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Do you place the blame on REBNY for the lawsuit?

I just think there was a genealogy of the way the industry evolved and there’s a reason that MLSs and cooperative commissions came into effect to try to create a more fair marketplace.

From my knowledge, and this was before my time, I don’t think the coupling of commissions was created to create an unfair market, but to create more balance and fairness in the market and more sharing. Back in the day before listings were shared and brokerages would hoard them and only sell within their company … there was a reason why we got to where we did.

Are we going to go back to some of those ways which either cause some disadvantage in the marketplace or that lack of transparency in the marketplace? 

Moving forward, what do you want to see from REBNY?

I would like to see them offer lots of education and lots of support to the agent community. 

There’s a lot of professionals in the industry that haven’t found success, came in at the wrong time or just really haven’t quite figured out the industry and the ones that are willing to work and put their heads down…. Those are the ones that are going to do well and come out of it. It’s going to weed out a lot of agents from the business, I just hope that it makes the industry as a whole stronger in making agents more educated and knowledgeable.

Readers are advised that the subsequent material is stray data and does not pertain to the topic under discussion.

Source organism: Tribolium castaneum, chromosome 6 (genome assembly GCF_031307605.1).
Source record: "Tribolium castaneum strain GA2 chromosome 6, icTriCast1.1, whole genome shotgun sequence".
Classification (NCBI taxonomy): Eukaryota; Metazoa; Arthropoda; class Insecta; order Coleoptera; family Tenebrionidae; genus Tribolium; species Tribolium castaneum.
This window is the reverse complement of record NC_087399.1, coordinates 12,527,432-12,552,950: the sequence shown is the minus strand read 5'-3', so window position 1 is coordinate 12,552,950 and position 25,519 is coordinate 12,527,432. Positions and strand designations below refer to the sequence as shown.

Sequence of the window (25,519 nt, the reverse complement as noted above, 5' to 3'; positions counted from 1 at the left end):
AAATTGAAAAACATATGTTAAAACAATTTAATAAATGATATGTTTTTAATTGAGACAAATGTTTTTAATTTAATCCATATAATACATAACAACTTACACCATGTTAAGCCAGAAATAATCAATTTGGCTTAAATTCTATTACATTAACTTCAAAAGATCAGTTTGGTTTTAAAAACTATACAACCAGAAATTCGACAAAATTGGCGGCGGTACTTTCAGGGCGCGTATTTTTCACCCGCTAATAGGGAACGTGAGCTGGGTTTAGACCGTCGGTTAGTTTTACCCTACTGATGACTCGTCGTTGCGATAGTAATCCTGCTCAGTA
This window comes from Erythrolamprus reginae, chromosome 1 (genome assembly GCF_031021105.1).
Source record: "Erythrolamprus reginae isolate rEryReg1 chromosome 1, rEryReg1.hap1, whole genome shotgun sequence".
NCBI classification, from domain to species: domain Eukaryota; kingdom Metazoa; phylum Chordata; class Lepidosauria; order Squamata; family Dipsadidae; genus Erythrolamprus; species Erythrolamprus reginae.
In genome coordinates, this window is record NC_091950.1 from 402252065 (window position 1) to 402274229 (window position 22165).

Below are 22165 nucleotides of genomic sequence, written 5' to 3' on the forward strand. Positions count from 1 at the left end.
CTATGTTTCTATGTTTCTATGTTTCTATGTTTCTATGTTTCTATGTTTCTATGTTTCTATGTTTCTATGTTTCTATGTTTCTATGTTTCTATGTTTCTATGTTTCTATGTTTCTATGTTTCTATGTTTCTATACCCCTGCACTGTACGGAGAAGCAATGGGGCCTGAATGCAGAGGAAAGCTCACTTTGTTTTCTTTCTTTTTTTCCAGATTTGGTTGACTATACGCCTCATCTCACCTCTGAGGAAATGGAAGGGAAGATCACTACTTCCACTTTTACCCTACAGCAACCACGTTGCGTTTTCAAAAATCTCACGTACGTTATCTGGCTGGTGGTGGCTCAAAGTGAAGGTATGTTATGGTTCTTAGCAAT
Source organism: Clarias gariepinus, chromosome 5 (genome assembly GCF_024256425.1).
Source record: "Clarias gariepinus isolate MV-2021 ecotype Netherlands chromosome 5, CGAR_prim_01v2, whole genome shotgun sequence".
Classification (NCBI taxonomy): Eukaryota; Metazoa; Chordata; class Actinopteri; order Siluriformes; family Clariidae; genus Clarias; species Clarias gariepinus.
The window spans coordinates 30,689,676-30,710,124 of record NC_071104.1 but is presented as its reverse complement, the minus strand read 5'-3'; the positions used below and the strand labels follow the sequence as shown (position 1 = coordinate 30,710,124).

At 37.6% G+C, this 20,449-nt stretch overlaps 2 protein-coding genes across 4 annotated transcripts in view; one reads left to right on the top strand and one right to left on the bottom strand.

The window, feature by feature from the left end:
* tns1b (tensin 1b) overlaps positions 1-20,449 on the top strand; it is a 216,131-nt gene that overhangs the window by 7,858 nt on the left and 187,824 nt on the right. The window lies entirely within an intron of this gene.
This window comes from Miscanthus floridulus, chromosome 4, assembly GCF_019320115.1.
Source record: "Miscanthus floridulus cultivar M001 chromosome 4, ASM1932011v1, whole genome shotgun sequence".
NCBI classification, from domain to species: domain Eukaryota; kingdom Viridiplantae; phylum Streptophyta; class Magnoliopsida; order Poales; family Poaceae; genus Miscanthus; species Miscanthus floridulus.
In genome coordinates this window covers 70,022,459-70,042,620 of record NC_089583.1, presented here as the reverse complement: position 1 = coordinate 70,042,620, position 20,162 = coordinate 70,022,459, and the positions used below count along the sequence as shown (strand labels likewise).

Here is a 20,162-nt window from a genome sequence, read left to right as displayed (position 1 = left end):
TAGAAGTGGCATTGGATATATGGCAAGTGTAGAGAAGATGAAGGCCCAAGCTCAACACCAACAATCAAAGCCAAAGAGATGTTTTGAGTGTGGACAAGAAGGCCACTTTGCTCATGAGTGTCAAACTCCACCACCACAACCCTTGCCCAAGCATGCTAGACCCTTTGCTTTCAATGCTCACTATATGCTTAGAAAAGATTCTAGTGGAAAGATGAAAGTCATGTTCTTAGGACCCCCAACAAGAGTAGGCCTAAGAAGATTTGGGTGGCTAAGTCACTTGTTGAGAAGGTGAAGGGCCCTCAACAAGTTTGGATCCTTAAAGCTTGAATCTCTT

When you’re  an attorney it’s really no different. When you’re an attorney, you have to represent agreements on both sides, you take retainers, your clients typically don’t try to negotiate the fees too much because they’re worried you’re not going to work too hard for them. 

Has NYRAC done any education outreach for agents?

Yesterday we had a Zoom call where we had 195 agents at peak, and we had Neil Garfinkel at the beginning of the call. He set the stage for what the rules are … some people are still waking up to what’s going on.